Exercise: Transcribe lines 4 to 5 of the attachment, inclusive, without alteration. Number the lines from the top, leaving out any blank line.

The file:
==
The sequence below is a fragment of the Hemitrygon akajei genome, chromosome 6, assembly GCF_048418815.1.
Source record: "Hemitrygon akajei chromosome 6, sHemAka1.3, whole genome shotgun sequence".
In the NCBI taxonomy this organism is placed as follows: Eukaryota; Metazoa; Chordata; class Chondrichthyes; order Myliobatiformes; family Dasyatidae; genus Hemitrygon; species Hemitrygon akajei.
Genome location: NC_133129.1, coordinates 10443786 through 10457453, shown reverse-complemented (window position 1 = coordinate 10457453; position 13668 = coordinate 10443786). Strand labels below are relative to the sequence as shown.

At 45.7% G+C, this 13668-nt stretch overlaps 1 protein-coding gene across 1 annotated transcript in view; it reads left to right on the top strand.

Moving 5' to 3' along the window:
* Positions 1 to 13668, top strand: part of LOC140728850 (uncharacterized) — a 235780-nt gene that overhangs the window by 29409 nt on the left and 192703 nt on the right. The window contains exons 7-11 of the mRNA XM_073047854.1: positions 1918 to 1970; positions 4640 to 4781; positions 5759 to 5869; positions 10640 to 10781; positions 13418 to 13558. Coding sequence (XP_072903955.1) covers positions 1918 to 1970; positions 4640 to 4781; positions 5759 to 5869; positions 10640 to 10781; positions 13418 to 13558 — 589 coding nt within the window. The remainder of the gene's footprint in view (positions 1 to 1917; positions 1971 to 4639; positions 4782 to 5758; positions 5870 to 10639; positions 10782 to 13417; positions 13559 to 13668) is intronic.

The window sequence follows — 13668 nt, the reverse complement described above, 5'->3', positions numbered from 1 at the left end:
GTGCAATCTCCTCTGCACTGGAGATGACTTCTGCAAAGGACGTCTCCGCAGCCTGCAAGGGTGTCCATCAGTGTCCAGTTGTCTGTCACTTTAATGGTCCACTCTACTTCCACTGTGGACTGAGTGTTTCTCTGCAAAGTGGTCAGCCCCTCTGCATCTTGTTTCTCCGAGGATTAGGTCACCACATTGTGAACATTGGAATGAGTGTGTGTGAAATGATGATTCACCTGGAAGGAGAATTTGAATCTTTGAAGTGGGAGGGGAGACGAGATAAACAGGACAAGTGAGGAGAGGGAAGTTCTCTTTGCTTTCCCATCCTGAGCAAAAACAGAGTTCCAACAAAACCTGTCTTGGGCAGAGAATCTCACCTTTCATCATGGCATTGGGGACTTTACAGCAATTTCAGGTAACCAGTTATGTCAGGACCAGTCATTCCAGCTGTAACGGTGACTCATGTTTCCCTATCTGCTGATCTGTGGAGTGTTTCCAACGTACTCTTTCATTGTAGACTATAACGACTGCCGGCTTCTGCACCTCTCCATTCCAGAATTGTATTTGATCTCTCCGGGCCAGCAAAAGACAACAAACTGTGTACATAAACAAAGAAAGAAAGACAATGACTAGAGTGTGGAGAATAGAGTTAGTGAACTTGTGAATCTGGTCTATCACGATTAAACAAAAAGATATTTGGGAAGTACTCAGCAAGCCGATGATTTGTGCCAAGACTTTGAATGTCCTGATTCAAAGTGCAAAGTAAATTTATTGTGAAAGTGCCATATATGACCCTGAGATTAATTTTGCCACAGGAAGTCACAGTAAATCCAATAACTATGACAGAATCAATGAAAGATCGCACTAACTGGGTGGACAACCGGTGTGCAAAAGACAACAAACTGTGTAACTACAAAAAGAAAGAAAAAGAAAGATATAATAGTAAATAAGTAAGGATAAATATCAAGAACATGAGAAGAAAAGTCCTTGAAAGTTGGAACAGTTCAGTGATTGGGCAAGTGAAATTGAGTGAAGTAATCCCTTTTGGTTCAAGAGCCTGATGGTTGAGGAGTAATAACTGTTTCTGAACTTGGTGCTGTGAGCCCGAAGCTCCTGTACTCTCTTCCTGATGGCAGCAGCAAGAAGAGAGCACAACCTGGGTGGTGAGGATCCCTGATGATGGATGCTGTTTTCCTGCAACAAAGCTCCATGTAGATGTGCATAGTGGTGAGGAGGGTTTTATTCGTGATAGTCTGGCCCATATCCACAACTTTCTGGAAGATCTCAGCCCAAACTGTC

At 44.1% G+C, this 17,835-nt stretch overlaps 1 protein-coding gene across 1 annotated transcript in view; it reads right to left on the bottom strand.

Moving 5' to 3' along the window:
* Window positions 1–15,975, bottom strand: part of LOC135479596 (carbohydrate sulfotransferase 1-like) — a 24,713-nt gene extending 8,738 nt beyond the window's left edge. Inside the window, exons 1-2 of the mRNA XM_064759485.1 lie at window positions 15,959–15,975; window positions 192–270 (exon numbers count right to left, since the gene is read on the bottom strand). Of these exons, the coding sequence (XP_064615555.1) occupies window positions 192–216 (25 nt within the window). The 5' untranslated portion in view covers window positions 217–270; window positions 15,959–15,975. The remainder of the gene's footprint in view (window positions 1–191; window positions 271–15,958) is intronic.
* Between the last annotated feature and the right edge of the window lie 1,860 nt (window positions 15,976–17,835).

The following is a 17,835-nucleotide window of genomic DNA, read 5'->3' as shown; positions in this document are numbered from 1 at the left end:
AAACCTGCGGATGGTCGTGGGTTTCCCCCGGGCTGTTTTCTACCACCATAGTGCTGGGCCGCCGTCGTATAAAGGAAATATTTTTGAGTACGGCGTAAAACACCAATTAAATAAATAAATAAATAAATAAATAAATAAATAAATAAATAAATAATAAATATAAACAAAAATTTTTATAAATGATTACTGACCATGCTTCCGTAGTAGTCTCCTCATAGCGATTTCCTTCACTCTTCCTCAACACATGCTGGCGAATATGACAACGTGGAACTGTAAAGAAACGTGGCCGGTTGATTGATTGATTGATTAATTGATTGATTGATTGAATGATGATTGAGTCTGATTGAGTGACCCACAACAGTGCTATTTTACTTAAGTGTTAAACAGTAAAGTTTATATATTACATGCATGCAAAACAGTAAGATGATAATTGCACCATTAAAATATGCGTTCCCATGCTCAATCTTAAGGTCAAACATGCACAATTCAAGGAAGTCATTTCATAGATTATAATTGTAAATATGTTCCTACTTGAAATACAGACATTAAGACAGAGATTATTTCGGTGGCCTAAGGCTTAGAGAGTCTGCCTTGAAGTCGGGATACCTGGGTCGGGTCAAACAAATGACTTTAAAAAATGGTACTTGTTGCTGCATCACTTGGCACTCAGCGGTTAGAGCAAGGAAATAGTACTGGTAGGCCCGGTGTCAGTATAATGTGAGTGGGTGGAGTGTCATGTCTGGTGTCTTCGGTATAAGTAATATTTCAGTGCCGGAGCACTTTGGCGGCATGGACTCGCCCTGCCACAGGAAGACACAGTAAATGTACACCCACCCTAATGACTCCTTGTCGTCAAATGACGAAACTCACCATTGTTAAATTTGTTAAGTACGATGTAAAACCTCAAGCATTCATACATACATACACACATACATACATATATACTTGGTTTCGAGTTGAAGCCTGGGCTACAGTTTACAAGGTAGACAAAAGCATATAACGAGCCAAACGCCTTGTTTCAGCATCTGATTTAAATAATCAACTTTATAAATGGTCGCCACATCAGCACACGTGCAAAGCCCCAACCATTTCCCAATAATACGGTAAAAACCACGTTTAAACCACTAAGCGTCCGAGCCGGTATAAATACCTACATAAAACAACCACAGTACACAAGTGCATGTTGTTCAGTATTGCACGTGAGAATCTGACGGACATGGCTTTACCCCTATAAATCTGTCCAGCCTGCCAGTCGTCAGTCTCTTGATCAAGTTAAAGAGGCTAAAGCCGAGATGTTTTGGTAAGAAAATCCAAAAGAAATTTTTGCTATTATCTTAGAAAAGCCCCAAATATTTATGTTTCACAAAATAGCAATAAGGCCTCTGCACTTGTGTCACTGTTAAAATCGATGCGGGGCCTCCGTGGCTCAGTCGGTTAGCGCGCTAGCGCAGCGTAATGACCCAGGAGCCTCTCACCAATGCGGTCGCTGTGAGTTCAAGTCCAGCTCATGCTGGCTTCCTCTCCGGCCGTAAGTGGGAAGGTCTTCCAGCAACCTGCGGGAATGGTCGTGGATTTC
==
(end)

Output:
Genome location: NC_133129.1, coordinates 10443786 through 10457453, shown reverse-complemented (window position 1 = coordinate 10457453; position 13668 = coordinate 10443786). Strand labels below are relative to the sequence as shown.

At 45.7% G+C, this 13668-nt stretch overlaps 1 protein-coding gene across 1 annotated transcript in view; it reads left to right on the top strand.